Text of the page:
10 Most Common Social Media Marketing Mistakes

Daniel Offer writes, Daniel is the owner of Chit Chat – a Facebook IM. Chit Chat is a Facebook messenger that makes it possible to chat online with Facebook from your desktop.

Social media is a wonderful tool for marketing your business or product but, like any tool, it can be used incorrectly or ineffectively. Listed below are the top 10 most common social media marketing mistakes. By avoiding these common mistakes, you can make your business marketing much more effective in the social media landscape.

1. Spreading yourself too thin.

Each social media outlet has thousands of users, encounters hundreds of post and updates, and may even offer games and applications. It is virtually
impossible to follow every major social media outlet effectively. It is far more productive to select one major social media outlet (e.g., Twitter, Facebook) and follow it closely by posting regular status updates, pictures, customer testimonials, etc.

2. Not hiring social media experts.

Social media has the reputation of being the domain of bloggers, teenagers, and entrepreneurs. However, putting an intern or untrained employee in charge of social media marketing for your business is bound to end in disaster.

Social media may be an informal environment, but your social updates, advertising, and comments still need to be accurately and effectively convey your business’s message. Ads and promotions must be expertly designed and launched in order to make an impact.

Finally, all social media actions need to be legally cleared if your business is to avoid litigation.

3. Not cleaning up your mess.

Once you post something to a social media outlet, it will stay there until either the site shuts down or you decide to take it down. As a matter of professional
courtesy, delete your old business profile and comments if you decide to leave a social media site.

Having users find your previous social media attempts does not reflect well on you or your company.

4. Not investing money.

Social media may be free, but managing social media accounts is not. You will need to invest some money into your social media ventures, whether by hiring employees to run the site, by buying advertising, or by allocating current employees to different social media tasks.

5. Not measuring return on investment (ROI).

There is the notion that social media cannot be followed by any kind of metric in order to assess ROI. It may be difficult to understand how much money a social media presence is generating for your business.

However, you can assess your social media success (or lack thereof) by measuring other parameters, such as the number of subscribers, online coupon redemptions, brand awareness, etc.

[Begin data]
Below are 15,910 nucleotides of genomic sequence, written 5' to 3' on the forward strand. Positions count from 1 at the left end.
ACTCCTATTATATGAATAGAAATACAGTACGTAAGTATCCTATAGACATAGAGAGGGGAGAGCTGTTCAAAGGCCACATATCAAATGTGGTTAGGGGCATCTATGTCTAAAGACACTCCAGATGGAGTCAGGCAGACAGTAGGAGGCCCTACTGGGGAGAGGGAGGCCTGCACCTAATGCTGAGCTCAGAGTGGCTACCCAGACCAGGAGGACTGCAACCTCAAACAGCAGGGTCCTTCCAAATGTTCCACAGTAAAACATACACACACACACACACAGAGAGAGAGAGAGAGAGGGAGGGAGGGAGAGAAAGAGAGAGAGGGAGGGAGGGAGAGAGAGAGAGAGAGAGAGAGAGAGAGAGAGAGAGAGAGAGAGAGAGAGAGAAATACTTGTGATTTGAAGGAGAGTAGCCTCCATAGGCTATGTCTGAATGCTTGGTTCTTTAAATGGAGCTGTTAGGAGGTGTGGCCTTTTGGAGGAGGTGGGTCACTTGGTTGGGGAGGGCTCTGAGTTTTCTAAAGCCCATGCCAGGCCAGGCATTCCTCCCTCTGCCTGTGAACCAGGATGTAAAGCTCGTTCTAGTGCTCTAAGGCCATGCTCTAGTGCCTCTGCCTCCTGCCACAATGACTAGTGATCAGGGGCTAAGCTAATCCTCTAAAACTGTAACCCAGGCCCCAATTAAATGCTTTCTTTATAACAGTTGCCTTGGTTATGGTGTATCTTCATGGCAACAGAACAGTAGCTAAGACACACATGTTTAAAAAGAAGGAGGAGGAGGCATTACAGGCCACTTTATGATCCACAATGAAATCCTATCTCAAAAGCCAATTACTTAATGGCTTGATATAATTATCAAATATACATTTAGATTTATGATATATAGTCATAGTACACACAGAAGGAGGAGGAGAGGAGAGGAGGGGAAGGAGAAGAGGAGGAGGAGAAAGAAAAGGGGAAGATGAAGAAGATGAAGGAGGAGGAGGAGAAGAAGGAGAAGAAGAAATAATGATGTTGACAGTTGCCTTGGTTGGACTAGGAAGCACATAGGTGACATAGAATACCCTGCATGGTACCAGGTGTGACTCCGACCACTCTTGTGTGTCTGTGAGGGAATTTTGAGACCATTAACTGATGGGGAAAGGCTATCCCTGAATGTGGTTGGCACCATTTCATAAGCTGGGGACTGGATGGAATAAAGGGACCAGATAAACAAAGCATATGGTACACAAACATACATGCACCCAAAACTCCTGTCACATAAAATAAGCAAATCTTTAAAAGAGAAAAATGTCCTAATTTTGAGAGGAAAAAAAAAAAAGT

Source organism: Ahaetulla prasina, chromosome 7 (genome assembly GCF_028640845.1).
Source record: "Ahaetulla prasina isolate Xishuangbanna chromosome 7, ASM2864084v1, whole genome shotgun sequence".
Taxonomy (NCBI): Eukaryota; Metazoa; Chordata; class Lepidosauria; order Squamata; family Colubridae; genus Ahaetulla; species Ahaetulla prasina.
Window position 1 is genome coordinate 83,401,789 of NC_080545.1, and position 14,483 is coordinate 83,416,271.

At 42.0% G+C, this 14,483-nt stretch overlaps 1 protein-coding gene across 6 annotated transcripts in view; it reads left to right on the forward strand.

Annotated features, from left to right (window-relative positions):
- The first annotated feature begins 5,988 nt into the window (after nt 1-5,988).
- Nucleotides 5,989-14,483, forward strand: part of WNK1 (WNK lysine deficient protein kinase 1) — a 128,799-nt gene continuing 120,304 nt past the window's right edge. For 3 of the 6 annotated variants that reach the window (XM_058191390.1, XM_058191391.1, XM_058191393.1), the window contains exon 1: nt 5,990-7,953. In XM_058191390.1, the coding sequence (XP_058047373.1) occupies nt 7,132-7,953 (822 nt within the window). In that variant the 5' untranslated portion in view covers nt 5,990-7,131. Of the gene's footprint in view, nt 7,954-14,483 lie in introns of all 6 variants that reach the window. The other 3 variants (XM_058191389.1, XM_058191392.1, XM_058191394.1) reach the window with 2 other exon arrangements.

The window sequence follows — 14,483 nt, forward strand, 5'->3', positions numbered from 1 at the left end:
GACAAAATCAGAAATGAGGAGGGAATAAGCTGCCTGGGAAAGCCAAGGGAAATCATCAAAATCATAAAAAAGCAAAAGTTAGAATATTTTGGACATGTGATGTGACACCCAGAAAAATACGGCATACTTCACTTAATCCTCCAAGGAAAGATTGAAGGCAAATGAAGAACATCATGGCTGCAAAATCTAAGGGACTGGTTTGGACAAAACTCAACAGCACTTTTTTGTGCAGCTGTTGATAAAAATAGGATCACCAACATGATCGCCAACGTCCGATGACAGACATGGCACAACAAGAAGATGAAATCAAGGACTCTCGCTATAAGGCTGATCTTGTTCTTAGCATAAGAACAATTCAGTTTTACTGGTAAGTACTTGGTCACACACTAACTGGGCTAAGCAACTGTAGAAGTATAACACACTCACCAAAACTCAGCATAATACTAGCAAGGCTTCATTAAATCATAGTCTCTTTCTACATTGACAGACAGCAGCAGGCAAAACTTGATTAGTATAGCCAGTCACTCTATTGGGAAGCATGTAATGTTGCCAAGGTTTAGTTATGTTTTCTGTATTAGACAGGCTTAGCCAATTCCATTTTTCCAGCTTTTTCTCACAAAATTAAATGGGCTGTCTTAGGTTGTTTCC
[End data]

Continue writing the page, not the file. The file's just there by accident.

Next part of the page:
6. Spamming your subscribers.

Your subscribers will not remain subscribed to your business for long if you constantly inundate them with online marketing collateral and spam. Sending an occasional promotional code to your subscribers is fine; constantly harassing your subscribers with product and company news announcements is not.

7. Not recruiting from within.

Subscribers to your site can become the best product sponsors if you learn how to recruit them correctly. It doesn’t take any money, bribes, or begging.

Simply feature a subscriber on your company blog or newsletter and you will gain an instant advocate for your business.

8. Publishing first, asking questions later.

Whatever you publish online will stay online-forever. That means that your subscribers, colleagues, collaborators, and competitors will be reading your posts for a long time after they are published. Consider carefully what message you would like to convey to a host of different parties and outlooks before clicking on the ‘Publish’ button.

9. Deleting negative feedback.

Many businesses fear negative feedback and will delete bad reviews and comments, along with any complaints. However, this makes a bad situation worse because word will spread that a company is censoring its subscribers. A far better tactic is to keep all negative feedback and respond to it in a positive and constructive way.

This shows subscribers that your business is willing to address issues and resolve them in a professional manner.

10. Expecting too much too fast.

While social media is a great tool for business, it is limited. Social media can certainly increase brand awareness, for example, but it will not drive higher
sales. Your metric of 10,000 subscribers in 10 days may take over a year to achieve, and days will go by when not a single person clicks on and goes to your web site.

The key here is to keep posting and blogging in stead of becoming discouraged.

Eventually, you will start achieving your social media goals.

  • Their are new platforms and social media sites emerging almost daily. I agree that you can spread yourself to thin.

    • I think Facebook and Twitter covers about 98% of what’s most relevant.

  • I’d like to comment on item No. 9 of your list – I just hate it when people delete what you have to say, especially when you are trying to do so in the name of continuous improvement. I think that censorship should only apply when there are foul words involved and not on a negative feedback that’s meant to help you do a better business online. Besides, you don’t want to be so unreachable that customers will resort to reporting you to FTC or BBB, or both – when things can be resolved in the first place. I like your tips here, thanks!